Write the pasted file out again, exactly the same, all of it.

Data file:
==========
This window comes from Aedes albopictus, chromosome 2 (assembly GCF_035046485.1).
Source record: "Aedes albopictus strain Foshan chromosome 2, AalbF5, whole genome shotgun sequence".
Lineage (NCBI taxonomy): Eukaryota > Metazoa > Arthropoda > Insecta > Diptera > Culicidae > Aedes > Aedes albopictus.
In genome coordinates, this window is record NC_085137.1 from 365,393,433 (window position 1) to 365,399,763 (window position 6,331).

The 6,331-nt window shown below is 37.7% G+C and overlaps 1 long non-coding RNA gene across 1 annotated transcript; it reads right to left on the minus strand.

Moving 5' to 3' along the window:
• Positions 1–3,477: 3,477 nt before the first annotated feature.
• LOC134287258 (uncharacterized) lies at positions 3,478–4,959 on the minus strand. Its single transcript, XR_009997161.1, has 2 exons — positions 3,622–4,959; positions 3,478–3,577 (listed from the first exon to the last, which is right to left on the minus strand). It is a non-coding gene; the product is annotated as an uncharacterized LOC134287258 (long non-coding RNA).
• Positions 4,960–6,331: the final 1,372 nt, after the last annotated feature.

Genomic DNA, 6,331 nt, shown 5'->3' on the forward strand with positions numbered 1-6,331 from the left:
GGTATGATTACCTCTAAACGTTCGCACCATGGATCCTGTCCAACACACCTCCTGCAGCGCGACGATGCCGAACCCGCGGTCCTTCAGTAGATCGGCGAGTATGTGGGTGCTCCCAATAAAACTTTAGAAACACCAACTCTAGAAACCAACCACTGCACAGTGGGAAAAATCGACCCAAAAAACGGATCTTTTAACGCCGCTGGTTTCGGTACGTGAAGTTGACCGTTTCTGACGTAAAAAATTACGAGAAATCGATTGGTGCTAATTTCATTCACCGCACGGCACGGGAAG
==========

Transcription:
This window comes from Aedes albopictus, chromosome 2 (assembly GCF_035046485.1).
Source record: "Aedes albopictus strain Foshan chromosome 2, AalbF5, whole genome shotgun sequence".
Lineage (NCBI taxonomy): Eukaryota > Metazoa > Arthropoda > Insecta > Diptera > Culicidae > Aedes > Aedes albopictus.
In genome coordinates, this window is record NC_085137.1 from 365,393,433 (window position 1) to 365,399,763 (window position 6,331).

The 6,331-nt window shown below is 37.7% G+C and overlaps 1 long non-coding RNA gene across 1 annotated transcript; it reads right to left on the minus strand.

Moving 5' to 3' along the window:
• Positions 1–3,477: 3,477 nt before the first annotated feature.
• LOC134287258 (uncharacterized) lies at positions 3,478–4,959 on the minus strand. Its single transcript, XR_009997161.1, has 2 exons — positions 3,622–4,959; positions 3,478–3,577 (listed from the first exon to the last, which is right to left on the minus strand). It is a non-coding gene; the product is annotated as an uncharacterized LOC134287258 (long non-coding RNA).
• Positions 4,960–6,331: the final 1,372 nt, after the last annotated feature.

Genomic DNA, 6,331 nt, shown 5'->3' on the forward strand with positions numbered 1-6,331 from the left:
GGTATGATTACCTCTAAACGTTCGCACCATGGATCCTGTCCAACACACCTCCTGCAGCGCGACGATGCCGAACCCGCGGTCCTTCAGTAGATCGGCGAGTATGTGGGTGCTCCCAATAAAACTTTAGAAACACCAACTCTAGAAACCAACCACTGCACAGTGGGAAAAATCGACCCAAAAAACGGATCTTTTAACGCCGCTGGTTTCGGTACGTGAAGTTGACCGTTTCTGACGTAAAAAATTACGAGAAATCGATTGGTGCTAATTTCATTCACCGCACGGCACGGGAAG